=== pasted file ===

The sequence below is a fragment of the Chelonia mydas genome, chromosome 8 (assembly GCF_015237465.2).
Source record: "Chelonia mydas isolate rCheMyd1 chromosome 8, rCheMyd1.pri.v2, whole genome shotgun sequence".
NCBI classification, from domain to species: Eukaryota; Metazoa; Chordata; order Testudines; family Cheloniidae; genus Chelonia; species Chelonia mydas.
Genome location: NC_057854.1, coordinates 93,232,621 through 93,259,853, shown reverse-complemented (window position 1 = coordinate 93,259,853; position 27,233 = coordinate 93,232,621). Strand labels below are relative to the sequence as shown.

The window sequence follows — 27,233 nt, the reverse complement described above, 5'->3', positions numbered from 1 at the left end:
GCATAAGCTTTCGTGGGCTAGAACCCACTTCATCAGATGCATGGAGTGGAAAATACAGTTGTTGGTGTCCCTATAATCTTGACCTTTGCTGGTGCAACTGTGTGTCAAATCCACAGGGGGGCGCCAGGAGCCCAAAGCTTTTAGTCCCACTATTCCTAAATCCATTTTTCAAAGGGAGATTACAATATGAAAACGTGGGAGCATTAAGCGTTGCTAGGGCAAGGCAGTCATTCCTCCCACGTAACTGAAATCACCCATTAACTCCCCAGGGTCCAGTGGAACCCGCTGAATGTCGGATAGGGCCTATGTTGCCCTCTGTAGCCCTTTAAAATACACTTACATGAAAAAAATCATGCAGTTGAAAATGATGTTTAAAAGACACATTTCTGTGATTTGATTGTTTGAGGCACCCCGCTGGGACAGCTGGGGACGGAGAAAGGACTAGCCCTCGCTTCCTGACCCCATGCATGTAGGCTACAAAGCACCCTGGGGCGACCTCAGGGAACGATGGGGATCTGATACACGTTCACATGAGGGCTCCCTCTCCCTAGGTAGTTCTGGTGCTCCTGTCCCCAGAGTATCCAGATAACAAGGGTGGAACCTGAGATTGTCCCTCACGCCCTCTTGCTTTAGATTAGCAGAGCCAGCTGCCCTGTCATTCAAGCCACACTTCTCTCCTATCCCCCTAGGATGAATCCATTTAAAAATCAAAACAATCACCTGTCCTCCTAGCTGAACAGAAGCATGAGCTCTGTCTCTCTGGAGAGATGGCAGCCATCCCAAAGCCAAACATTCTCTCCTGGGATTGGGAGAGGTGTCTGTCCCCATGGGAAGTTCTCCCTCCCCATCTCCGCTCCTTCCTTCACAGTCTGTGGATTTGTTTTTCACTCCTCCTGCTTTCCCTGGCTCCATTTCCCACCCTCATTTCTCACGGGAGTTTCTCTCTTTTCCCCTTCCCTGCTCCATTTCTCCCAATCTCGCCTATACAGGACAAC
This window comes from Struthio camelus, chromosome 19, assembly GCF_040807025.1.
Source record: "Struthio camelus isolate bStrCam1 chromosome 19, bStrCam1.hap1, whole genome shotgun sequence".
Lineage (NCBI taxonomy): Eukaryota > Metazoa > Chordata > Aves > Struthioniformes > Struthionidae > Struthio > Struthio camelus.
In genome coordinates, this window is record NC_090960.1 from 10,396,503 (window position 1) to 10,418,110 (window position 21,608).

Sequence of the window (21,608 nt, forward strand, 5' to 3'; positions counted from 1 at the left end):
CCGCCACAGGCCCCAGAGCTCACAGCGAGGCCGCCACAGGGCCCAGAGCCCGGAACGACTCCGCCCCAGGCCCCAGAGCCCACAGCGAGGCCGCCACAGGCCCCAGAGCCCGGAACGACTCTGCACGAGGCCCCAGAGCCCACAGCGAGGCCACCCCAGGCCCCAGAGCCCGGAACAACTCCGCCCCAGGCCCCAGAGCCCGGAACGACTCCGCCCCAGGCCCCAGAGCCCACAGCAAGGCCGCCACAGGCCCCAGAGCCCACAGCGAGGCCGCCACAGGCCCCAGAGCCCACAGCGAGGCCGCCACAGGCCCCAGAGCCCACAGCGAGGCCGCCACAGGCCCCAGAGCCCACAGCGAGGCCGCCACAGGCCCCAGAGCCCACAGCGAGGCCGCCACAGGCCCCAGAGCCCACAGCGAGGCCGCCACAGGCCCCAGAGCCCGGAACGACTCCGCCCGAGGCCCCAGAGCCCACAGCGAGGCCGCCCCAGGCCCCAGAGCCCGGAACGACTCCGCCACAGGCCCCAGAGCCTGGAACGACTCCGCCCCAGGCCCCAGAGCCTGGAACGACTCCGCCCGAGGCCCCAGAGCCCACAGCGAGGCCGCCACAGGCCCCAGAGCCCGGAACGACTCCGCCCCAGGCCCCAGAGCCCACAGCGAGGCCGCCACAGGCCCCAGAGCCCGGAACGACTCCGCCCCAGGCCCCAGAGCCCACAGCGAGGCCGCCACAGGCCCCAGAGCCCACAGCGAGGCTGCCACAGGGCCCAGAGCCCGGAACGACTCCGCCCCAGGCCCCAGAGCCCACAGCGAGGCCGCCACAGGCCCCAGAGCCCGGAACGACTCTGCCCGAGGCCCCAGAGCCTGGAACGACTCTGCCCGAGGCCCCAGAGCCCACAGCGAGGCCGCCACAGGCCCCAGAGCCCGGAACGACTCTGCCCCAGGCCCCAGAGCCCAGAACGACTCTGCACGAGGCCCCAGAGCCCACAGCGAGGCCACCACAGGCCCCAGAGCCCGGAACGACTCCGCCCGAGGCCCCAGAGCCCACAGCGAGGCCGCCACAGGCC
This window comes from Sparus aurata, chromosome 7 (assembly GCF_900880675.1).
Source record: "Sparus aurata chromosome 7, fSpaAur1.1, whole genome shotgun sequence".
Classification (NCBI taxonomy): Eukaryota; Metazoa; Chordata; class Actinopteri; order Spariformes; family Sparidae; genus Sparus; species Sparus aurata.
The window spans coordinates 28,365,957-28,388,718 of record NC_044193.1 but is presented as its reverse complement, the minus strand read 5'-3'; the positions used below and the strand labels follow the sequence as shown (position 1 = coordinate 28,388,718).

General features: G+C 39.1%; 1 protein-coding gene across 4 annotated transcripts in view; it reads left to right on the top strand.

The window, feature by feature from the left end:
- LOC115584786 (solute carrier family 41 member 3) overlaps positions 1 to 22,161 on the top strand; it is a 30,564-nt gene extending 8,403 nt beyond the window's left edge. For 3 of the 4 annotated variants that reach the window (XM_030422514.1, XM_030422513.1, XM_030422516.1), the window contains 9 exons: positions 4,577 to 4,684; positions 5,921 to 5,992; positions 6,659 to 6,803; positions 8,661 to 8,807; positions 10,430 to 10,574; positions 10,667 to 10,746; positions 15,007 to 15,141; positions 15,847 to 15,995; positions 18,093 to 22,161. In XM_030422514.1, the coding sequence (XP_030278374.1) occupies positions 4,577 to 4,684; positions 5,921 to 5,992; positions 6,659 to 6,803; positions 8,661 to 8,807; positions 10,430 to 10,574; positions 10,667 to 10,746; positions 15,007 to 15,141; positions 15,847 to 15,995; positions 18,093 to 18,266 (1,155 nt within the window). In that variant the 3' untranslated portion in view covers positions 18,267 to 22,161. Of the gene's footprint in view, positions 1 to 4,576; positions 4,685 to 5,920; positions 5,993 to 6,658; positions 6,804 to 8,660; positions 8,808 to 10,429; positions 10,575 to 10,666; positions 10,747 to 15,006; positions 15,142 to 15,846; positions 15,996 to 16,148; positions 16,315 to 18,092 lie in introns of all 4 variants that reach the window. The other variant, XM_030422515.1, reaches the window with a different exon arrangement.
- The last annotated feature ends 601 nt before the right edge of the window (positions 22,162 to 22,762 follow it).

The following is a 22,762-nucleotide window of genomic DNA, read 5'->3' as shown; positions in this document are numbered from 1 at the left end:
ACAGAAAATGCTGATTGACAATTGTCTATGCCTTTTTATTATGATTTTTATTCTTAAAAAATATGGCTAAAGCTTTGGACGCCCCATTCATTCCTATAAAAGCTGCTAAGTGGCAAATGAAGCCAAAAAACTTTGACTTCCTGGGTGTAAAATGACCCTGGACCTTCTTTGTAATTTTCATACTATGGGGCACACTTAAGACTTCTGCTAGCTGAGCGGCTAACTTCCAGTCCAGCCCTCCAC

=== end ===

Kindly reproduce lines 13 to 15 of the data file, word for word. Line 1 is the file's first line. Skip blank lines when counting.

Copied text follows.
This window comes from Sparus aurata, chromosome 7 (assembly GCF_900880675.1).
Source record: "Sparus aurata chromosome 7, fSpaAur1.1, whole genome shotgun sequence".
Classification (NCBI taxonomy): Eukaryota; Metazoa; Chordata; class Actinopteri; order Spariformes; family Sparidae; genus Sparus; species Sparus aurata.